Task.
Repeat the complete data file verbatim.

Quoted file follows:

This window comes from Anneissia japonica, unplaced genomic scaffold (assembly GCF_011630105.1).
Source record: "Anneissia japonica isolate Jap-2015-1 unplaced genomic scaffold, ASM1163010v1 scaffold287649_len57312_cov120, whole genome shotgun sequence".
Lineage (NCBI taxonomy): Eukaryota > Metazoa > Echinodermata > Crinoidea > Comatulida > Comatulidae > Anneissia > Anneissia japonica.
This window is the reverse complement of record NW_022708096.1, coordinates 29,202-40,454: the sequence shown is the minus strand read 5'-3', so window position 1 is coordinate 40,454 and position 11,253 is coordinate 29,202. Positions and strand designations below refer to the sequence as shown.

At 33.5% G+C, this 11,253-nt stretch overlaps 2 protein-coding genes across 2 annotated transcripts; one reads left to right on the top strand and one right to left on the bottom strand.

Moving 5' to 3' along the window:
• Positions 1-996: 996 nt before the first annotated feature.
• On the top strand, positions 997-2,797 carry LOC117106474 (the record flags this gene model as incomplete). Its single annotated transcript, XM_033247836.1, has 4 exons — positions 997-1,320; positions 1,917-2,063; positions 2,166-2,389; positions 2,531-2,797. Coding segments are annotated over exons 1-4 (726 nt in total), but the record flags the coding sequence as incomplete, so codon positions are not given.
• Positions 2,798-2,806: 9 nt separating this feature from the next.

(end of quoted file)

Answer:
This window comes from Anneissia japonica, unplaced genomic scaffold (assembly GCF_011630105.1).
Source record: "Anneissia japonica isolate Jap-2015-1 unplaced genomic scaffold, ASM1163010v1 scaffold287649_len57312_cov120, whole genome shotgun sequence".
Lineage (NCBI taxonomy): Eukaryota > Metazoa > Echinodermata > Crinoidea > Comatulida > Comatulidae > Anneissia > Anneissia japonica.
This window is the reverse complement of record NW_022708096.1, coordinates 29,202-40,454: the sequence shown is the minus strand read 5'-3', so window position 1 is coordinate 40,454 and position 11,253 is coordinate 29,202. Positions and strand designations below refer to the sequence as shown.

At 33.5% G+C, this 11,253-nt stretch overlaps 2 protein-coding genes across 2 annotated transcripts; one reads left to right on the top strand and one right to left on the bottom strand.

Moving 5' to 3' along the window:
• Positions 1-996: 996 nt before the first annotated feature.
• On the top strand, positions 997-2,797 carry LOC117106474 (the record flags this gene model as incomplete). Its single annotated transcript, XM_033247836.1, has 4 exons — positions 997-1,320; positions 1,917-2,063; positions 2,166-2,389; positions 2,531-2,797. Coding segments are annotated over exons 1-4 (726 nt in total), but the record flags the coding sequence as incomplete, so codon positions are not given.
• Positions 2,798-2,806: 9 nt separating this feature from the next.